Bloomberg has a good scoop on FINRA’s, the financial industry’s self-regulator, suspiciously well-timed exit from the auction-rated securities market.
FINRA had jumped head first into that market, loading up with $862 million in auction-rated securities before it got out in early 2007, just six months before the whole market went belly-up.
While this is great reporting, it’s another case of a bad Bloomberg edit. I felt like I was slogging through this thing, trying to piece it together.
For instance, the really good stuff is buried at the bottom. FINRA was headed up by Mary Schapiro, which readers aren’t told until halfway through the piece. That should have been much higher. Schapiro now heads Obama’s SEC, and she had some very interesting things to say about market-timers in auction-rated securities:
Individuals bought auction-rate securities in 2007 even as “institutional investors and companies were dumping their shares,” Schapiro said in an October speech at Dominican University in Forest River, Illinois.
“Many institutions understood the risk in terms of their own investments, but the question is: Was that information freely shared with individual investors?” Schapiro said in the ethics and leadership lecture on regulation. “There was both a legal and ethical obligation to do so.”
FINRA is an institutional investor that dumped its shares in 2007—and it’s supposed to protect investors from this kind of stuff.
Bankers knew the market was going to fail, said Richard Ketchum, Schapiro’s successor, at a Finra seminar on March 23. “The impending scarcity of new buyers at auction was, at some point, no real secret.”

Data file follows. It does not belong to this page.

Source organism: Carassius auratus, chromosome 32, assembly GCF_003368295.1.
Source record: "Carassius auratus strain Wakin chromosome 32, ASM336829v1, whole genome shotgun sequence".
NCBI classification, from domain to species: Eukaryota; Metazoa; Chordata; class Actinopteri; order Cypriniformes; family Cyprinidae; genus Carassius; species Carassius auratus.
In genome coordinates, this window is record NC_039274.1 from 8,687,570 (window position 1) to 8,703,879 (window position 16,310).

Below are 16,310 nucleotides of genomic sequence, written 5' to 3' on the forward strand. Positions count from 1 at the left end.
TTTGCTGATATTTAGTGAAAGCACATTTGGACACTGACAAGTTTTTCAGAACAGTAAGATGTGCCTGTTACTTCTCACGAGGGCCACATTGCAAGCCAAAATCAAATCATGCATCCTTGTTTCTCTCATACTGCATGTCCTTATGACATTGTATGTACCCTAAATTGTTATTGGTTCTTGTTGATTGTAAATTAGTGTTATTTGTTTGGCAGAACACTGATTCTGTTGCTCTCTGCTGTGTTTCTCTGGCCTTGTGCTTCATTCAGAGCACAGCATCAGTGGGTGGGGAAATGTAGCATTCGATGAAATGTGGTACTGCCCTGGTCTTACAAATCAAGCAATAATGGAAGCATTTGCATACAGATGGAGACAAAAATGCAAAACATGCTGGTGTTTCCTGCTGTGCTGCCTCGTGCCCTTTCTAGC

So what did FINRA know and when did it know it? That’s the real story here, and it’s buried.
There are hints of this up top, but they don’t quite work:
“If they had these securities, they had to know the market was in trouble,” said Ed Dowling, 54, the owner of a clothing manufacturer in New York City, referring to Finra. Dowling said he has $2.25 million of auction-rate securities he can’t sell.
That should have come after the Schapiro quotes. This guy isn’t exactly the most authoritative source, especially when you have pretty damning words from the horse’s mouth.
Bloomberg pegs the story on the fact that FINRA is arbitrating billions of dollars in auction-rate securities claims by investors despite getting out of the market. Its headline:
Finra Oversees Auction-Rate Arbitrations After Exit
That’s a fine story. But it’s really good when you know the Schapiro quotes, which unfortunately most readers will never see since they’re buried toward the end of the piece.
The best you can say for FINRA was that it was ignorant, which is what its flack does:
Finra didn’t know the auctions were poised to weaken, Perone said. The regulator issued its first guidance for investors caught in the debt on March 31, 2008, more than a month after the failure rate rose to about 80 percent.
That sounds a lot like what we know about FINRA’s regulation under Schapiro.
Another problem with the story: A real basic question that goes unanswered here is why FINRA exited the market when it did. I don’t see any reason suggested by FINRA here.
This is good work by Bloomberg to uncover this story, but it could have been better.Ryan Chittum is a former Wall Street Journal reporter, and deputy editor of The Audit, CJR's business section. If you see notable business journalism, give him a heads-up at email@example.com. Follow him on Twitter at @ryanchittum.